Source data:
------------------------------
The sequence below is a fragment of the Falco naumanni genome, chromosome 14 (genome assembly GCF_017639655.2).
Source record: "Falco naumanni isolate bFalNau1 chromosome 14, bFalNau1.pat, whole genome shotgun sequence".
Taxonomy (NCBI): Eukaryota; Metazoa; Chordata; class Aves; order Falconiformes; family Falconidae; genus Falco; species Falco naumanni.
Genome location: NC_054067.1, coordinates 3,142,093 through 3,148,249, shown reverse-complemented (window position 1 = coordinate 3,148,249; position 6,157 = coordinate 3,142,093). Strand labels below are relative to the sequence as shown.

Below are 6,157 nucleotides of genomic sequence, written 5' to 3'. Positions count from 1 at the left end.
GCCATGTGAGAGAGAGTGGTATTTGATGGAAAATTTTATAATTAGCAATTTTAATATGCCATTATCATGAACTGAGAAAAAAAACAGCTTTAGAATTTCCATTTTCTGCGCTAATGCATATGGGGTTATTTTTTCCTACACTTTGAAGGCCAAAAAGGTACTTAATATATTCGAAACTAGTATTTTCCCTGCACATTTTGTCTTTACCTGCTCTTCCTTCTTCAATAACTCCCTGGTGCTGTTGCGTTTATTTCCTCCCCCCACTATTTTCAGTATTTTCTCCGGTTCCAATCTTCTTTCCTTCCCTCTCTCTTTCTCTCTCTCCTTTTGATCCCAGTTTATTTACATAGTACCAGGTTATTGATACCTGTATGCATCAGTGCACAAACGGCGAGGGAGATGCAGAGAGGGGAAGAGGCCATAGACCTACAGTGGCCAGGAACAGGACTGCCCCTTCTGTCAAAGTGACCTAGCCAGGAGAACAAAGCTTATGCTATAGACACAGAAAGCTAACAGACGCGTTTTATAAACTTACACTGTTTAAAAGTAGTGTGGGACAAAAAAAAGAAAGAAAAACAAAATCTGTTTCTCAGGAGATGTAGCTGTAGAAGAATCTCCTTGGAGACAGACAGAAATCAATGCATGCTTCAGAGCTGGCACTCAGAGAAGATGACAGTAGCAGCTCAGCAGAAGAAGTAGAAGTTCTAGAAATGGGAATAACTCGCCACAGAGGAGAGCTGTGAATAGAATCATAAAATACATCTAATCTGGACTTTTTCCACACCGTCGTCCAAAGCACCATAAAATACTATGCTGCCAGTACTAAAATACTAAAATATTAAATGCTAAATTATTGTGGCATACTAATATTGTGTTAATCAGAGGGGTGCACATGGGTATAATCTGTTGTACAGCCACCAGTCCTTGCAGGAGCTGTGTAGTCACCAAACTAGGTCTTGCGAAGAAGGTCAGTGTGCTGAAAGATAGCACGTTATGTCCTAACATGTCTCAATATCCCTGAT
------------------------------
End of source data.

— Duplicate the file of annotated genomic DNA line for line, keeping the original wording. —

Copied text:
The sequence below is a fragment of the Falco naumanni genome, chromosome 14 (genome assembly GCF_017639655.2).
Source record: "Falco naumanni isolate bFalNau1 chromosome 14, bFalNau1.pat, whole genome shotgun sequence".
Taxonomy (NCBI): Eukaryota; Metazoa; Chordata; class Aves; order Falconiformes; family Falconidae; genus Falco; species Falco naumanni.
Genome location: NC_054067.1, coordinates 3,142,093 through 3,148,249, shown reverse-complemented (window position 1 = coordinate 3,148,249; position 6,157 = coordinate 3,142,093). Strand labels below are relative to the sequence as shown.

Below are 6,157 nucleotides of genomic sequence, written 5' to 3'. Positions count from 1 at the left end.
GCCATGTGAGAGAGAGTGGTATTTGATGGAAAATTTTATAATTAGCAATTTTAATATGCCATTATCATGAACTGAGAAAAAAAACAGCTTTAGAATTTCCATTTTCTGCGCTAATGCATATGGGGTTATTTTTTCCTACACTTTGAAGGCCAAAAAGGTACTTAATATATTCGAAACTAGTATTTTCCCTGCACATTTTGTCTTTACCTGCTCTTCCTTCTTCAATAACTCCCTGGTGCTGTTGCGTTTATTTCCTCCCCCCACTATTTTCAGTATTTTCTCCGGTTCCAATCTTCTTTCCTTCCCTCTCTCTTTCTCTCTCTCCTTTTGATCCCAGTTTATTTACATAGTACCAGGTTATTGATACCTGTATGCATCAGTGCACAAACGGCGAGGGAGATGCAGAGAGGGGAAGAGGCCATAGACCTACAGTGGCCAGGAACAGGACTGCCCCTTCTGTCAAAGTGACCTAGCCAGGAGAACAAAGCTTATGCTATAGACACAGAAAGCTAACAGACGCGTTTTATAAACTTACACTGTTTAAAAGTAGTGTGGGACAAAAAAAAGAAAGAAAAACAAAATCTGTTTCTCAGGAGATGTAGCTGTAGAAGAATCTCCTTGGAGACAGACAGAAATCAATGCATGCTTCAGAGCTGGCACTCAGAGAAGATGACAGTAGCAGCTCAGCAGAAGAAGTAGAAGTTCTAGAAATGGGAATAACTCGCCACAGAGGAGAGCTGTGAATAGAATCATAAAATACATCTAATCTGGACTTTTTCCACACCGTCGTCCAAAGCACCATAAAATACTATGCTGCCAGTACTAAAATACTAAAATATTAAATGCTAAATTATTGTGGCATACTAATATTGTGTTAATCAGAGGGGTGCACATGGGTATAATCTGTTGTACAGCCACCAGTCCTTGCAGGAGCTGTGTAGTCACCAAACTAGGTCTTGCGAAGAAGGTCAGTGTGCTGAAAGATAGCACGTTATGTCCTAACATGTCTCAATATCCCTGAT